I watched this game of August 18th last year. I was with my kids. It was tough to watch. Ryan Dempster was throwing at Alex Rodriguez’s head. The game was in Boston, so the fans were rather supportive of this. The broadcasters scrambled to set the context – A-Rod was in the midst of the Biogenesis investigation, and Dempster appeared to be dishing out some sort of frontier justice for A-Rod’s transgressions – as a PED user, and a man intent on defending himself, even if it meant pointing fingers at other players. A-Rod was once again rubbing people the wrong way.
Three days later, sports opinion-writer Dan Shaughnessy wrote “Dempster Deserved to Be Suspended.” Dempster was throwing at A-Rod’s head, after all. But the gist of Shaughnessy’s article was also that A-Rod deserved to be thrown at:
…Dempster was sending some sort of message…John Lackey and Jonny Gomes had gone public with their objections over Rodriguez being allowed to play while appealing his suspension. It happened on the night of the “60 Minutes” bombshell that A-Rod had ratted out other players (including one teammate) when the walls started to close around him in the Biogenesis scandal.
To Shaughnessy the story was obvious: A-Rod was a rat and a PED-using cheater, so Dempster was throwing at him to send a message.
Except the day after the Dempster/A-Rod confrontation, Wayne Scanlan, a sports journalist for the Canadian National Post since 1987, had tweeted:
Met Ryan Dempster in Detroit. Said he had an issue with A-Rod and would drill him first chance he got. Man of his word.
A-Rod snubbed Dempster at a public event. Dempster was not impressed.
— Wayne Scanlan (@HockeyScanner) August 19, 2013
So, uh, this this puts a different spin on it, right?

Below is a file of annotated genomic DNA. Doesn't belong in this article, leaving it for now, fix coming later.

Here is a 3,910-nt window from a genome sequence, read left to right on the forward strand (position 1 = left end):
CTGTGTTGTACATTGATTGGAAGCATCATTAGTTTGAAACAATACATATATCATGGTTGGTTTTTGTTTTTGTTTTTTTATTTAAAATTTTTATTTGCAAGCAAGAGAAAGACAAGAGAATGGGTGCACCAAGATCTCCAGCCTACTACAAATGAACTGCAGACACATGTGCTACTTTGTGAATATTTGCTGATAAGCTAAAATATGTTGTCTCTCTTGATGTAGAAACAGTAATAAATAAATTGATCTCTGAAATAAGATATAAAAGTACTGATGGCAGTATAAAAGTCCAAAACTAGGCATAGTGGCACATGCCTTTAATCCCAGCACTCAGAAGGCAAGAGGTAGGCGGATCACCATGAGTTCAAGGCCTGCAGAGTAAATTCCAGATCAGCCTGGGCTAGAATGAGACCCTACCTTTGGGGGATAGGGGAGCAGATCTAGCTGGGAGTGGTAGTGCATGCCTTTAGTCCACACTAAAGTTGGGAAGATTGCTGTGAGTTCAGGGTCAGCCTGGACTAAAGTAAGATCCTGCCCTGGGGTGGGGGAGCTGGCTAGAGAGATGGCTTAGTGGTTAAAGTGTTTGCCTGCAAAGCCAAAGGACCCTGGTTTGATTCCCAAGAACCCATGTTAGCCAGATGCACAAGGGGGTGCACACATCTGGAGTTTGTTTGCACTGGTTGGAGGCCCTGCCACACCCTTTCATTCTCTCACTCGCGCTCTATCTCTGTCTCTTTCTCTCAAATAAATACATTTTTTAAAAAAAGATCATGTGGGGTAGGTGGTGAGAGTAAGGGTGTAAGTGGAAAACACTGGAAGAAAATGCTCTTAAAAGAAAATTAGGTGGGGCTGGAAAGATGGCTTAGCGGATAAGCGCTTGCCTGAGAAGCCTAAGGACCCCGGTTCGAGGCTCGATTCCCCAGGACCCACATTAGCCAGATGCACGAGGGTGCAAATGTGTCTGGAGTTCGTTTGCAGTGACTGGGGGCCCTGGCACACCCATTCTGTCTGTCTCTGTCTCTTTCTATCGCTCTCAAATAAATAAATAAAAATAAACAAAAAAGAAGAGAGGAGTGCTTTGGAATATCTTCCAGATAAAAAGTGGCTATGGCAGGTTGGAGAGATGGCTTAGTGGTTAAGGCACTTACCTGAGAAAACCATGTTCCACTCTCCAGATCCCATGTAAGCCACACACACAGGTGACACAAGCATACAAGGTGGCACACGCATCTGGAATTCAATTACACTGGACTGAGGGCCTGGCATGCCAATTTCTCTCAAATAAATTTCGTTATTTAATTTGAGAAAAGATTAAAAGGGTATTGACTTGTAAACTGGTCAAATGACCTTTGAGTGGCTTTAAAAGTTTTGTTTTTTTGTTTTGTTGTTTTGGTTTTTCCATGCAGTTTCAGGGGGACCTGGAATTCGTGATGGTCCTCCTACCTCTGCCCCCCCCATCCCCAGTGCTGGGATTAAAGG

Shaughnessy didn’t think so.
There was even a third theory — a Junior High School theory — that A-Rod had once snubbed Dempster at a social or charity event.
Not true, Dempster claimed Tuesday afternoon …
Sure, Dempster denied it after the fact. He was trying to avoid an even bigger suspension/fine. It makes sense that Dempster would deny – once he was facing discipline from MLB – that he’d been thinking about throwing at A-Rod since Rodriguez irritated him at some social event earlier in the year.
But Scanlan is a reputable journalist, and we have no reason to believe that Scanlan misreported Dempster’s direct quotes.
Shaughnessy was the one with something at stake here. Baseball sports-opinion journalists have extended their careers, and covered-up for their out-moded skill set, by inflating outrage around PEDs. Of course, Shaughnessy interpreted the Dempster/A-Rod event through the lens of PEDs (as did the announcers during the game). Shaughnessy and his ilk have a vested interest in suggesting that everything that happens in baseball is related to the artifical PEDs hysteria they worked so hard to create. But in this case, it looks like these Dempster and A-Rod just didn’t like each other.